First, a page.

Scott Neuman

Scott Neuman works as a Digital News writer and editor, handling breaking news and feature stories for NPR.org. Occasionally he can be heard on-air reporting on stories for Newscasts and has done several radio features since he joined NPR in April 2007, as an editor on the Continuous News Desk.

Neuman brings to NPR years of experience as an editor and reporter at a variety of news organizations and based all over the world. For three years in Bangkok, Thailand, he served as an Associated Press Asia-Pacific desk editor. From 2000-2004, Neuman worked as a Hong Kong-based Asia editor and correspondent for The Wall Street Journal. He spent the previous two years as the international desk editor at the AP, while living in New York.

As the United Press International's New Delhi-based correspondent and bureau chief, Neuman covered South Asia from 1995-1997. He worked for two years before that as a freelance radio reporter in India, filing stories for NPR, PRI and the Canadian Broadcasting System. In 1991, Neuman was a reporter at NPR Member station WILL in Champaign-Urbana, IL. He started his career working for two years as the operations director and classical music host at NPR member station WNIU/WNIJ in DeKalb/Rockford, IL.

Reporting from Pakistan immediately following the September 11, 2001 attacks, Neuman was part of the team that earned the Pulitzer Prize awarded to The Wall Street Journal for overall coverage of 9/11 and the aftermath. Neuman shared in several awards won by AP for coverage of the December 2004 Asian tsunami.

A graduate from Purdue University, Neuman earned a Bachelor's degree in communications and electronic journalism.

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The Two-Way
7:18 pm
Fri August 9, 2013

ITC Says Samsung Infringed On Apple Patents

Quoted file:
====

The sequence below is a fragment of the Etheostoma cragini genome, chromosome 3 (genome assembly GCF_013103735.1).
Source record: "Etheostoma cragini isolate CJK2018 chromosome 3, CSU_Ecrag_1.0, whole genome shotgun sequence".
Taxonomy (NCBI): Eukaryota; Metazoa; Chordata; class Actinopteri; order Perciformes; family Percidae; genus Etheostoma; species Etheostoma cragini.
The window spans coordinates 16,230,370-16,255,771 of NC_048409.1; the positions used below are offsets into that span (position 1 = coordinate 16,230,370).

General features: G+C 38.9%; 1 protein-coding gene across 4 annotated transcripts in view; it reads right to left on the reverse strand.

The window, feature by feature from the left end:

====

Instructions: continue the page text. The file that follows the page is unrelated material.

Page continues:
A woman talks on an iPhone as she walks past construction of a new Apple store in Berlin in April.
Sean Gallup Getty Images

U.S. trade officials have ruled that South Korea's Samsung infringed on patents owned by Apple for specific smartphone features, ratcheting up a tit-for-tat legal battle between the two electronics giants that is matched only by the ferocity of their marketplace competition.

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The Two-Way
6:00 pm
Fri August 9, 2013

5 Things To Know About The Legal Reasoning For Surveillance

The National Security Agency headquarters at Fort Meade, Md.
Saul Loeb Getty Images

After Obama proposed reforms to some surveillance programs run by the NSA, the Justice Department issued a long-awaited white paper (pdf) on the legal reasoning for the bulk collection of telephone records.

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The Two-Way
2:17 pm
Fri August 9, 2013

President Faces Tough Questions On Latest NSA Leaks

President Obama talks with Jay Leno during the taping of his appearance on The Tonight Show with Jay Leno. Obama told Leno: "We don't have a domestic spying program."
Jacquelyn Martin AP

Originally published on Fri August 9, 2013 3:04 pm

President Obama, appearing Friday for his first news conference in more than three months, will no doubt be fielding tough questions on a new round of revelations regarding the NSA's top-secret electronic surveillance programs.

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The Two-Way
12:20 pm
Fri August 9, 2013

Look For Shooting Stars During This Weekend's Perseid Peak

A Perseid meteor streaks across the sky early on August 13, 2007 in the ghost town of Rhyolite, Nevada.
Ethan Miller Getty Images

Originally published on Fri August 9, 2013 5:47 pm

Time to stretch out the lawn chairs, lie back and enjoy the once-a-year celestial show known as the Perseid meteor shower.

The Perseids, the dusty debris of Comet Swift-Tuttle, whisk through our upper atmosphere every August. They aren't the only meteor shower on the calendar, but "the Perseids are the good ones," says meteorite expert Bill Cooke of NASA's Marshall Space Flight Center in Huntsville, Ala.

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The Two-Way
10:22 am
Fri August 9, 2013

Father And Son Coaxed From Jungle 40 Years After Vietnam War

Ho Van Lang, found in the jungle of central Vietnam 40 years after he and his father fled the war.
VTV2

Originally published on Fri August 9, 2013 1:55 pm

Four decades ago, Ho Van Thanh fled the fighting in his native Vietnam, disappearing into the jungle with his infant son, Ho Van Lang. This week, father and son emerged for the first time — an enfeebled Thanh carried in a stretcher, and Lang wearing only a loincloth made of tree bark.

According to the Vietnamese newspaper Dan Tri, Ho Van Thanh, now 82, was last seen in 1973 running into the jungle, after his wife and two other children were killed by a bomb or land mine near his home.

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